Now is the time of year when many people rent out their vacation homes. If you rent out your vacation home (or main home) for 14 days or less during the year, the rental income you receive is income tax-free. However, this doesn’t mean no taxes are ever involved when you rent out your vacation home. Most states require people who rent out their vacation homes on a short-term basis to charge and collect sales and lodging taxes on the income they earn.

What is a “short-term rental”?

Sales and/or lodging taxes are due only on income earned from “short-term rentals.” Thus, for example, a landlord who rents out a home on an annual basis need not pay them. What constitutes a short-term rental varies from state to state. In many states, any rental less than 30 days is considered short-term. In other states, rental periods of up to six months may be considered short-term and therefore subject to sales taxes.

However, many states have “casual use” rules that excuse rentals of only one or two days per year from such taxes.

How sales taxes work

These taxes are completely separate from income tax and are not collected by the Internal Revenue Service. They are collected by your state, county and/or city. Like all sales taxes, they are paid by the person who purchases the goods or services, not the person who provides them. Your role is limited to collecting the taxes and remitting them to the appropriate state and/or local agency. Depending on where your property is located, you may have to pay the sales tax you collect every month or every quarter (three months).

Sales taxes are calculated as a percentage of the rent you collect and are paid in addition to the rent. In some areas there is one rate for the entire state, in others, sales tax rates vary from city to city or county to county. These taxes typically range from 5 to 15 percent tax of the total rent charged. For example, if you rent out your vacation home for two weeks and earn $2,000 in total revenue and your sales tax rate is 10 percent, you’ll have to charge your renters $200 in sales taxes. You must collect and remit the funds to the appropriate agencies — this could be a state, county and/or city agency.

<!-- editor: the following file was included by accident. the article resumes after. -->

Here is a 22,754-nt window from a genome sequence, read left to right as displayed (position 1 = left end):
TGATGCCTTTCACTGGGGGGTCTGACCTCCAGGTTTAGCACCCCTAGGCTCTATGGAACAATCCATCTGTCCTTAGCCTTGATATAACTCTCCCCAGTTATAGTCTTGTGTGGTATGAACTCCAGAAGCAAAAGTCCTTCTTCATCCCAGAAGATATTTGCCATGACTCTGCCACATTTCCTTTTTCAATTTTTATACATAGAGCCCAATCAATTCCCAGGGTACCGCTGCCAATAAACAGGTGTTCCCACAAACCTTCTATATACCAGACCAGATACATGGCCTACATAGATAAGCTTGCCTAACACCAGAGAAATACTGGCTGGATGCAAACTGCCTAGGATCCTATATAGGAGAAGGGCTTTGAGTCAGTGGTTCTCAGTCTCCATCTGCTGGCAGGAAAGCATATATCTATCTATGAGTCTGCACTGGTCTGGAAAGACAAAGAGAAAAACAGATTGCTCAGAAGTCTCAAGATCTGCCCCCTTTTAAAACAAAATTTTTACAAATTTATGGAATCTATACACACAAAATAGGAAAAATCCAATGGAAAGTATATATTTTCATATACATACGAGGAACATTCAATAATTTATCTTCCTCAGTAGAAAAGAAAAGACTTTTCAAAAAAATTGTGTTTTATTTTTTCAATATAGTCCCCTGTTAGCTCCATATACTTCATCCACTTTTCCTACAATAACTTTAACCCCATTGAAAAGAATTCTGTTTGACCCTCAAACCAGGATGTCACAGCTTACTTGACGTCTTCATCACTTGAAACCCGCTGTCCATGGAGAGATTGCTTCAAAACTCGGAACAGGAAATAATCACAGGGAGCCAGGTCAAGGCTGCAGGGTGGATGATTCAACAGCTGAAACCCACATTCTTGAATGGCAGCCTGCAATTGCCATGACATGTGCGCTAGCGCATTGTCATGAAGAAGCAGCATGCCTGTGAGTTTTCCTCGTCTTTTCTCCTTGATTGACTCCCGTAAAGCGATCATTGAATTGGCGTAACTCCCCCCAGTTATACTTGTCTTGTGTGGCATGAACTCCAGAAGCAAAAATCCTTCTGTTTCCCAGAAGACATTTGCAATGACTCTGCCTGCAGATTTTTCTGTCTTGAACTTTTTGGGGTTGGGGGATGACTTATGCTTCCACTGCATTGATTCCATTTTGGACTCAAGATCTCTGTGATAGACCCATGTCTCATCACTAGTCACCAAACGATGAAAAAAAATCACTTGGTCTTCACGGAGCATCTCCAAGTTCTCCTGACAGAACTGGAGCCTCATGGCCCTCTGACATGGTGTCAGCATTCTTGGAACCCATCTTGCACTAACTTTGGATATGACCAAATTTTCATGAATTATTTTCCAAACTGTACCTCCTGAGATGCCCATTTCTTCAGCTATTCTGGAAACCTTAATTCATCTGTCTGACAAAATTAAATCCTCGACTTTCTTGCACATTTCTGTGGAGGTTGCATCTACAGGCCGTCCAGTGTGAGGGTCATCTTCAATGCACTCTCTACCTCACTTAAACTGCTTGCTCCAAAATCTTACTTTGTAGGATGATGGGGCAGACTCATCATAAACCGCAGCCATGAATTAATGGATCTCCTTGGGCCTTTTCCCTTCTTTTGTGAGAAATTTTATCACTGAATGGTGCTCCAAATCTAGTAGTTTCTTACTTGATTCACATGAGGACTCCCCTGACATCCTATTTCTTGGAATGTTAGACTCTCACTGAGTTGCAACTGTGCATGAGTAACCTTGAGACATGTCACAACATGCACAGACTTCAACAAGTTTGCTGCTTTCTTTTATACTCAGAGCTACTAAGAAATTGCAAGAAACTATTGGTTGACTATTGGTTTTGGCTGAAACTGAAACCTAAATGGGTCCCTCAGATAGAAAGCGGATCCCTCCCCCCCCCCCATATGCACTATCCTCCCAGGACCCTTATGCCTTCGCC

Sales tax rates and procedures vary from state to state. You’ll have to register your home with your state sales tax agency and, possibly, with your city and/or county. Contact the sales tax authorities for the state, county and city where your property is located to determine your sales and lodging tax requirements.

What if you failed to collect sales taxes?

Many vacation-home owners are unaware that they need to pay sales tax on short-term rentals, and simply don’t collect them. Some go years without collecting such taxes. If you’re in this boat, contact your state, county and/or city sales tax agency to find out what you should do. Coming forward voluntarily can help lower your tax bill because many sales tax agencies will waive the penalties due when you do so.

Stephen Fishman is a tax expert, attorney and author who has published 18 books, including “Working for Yourself: Law & Taxes for Contractors, Freelancers and Consultants,” “Deduct It,” “Working as an Independent Contractor” and “Working with Independent Contractors.

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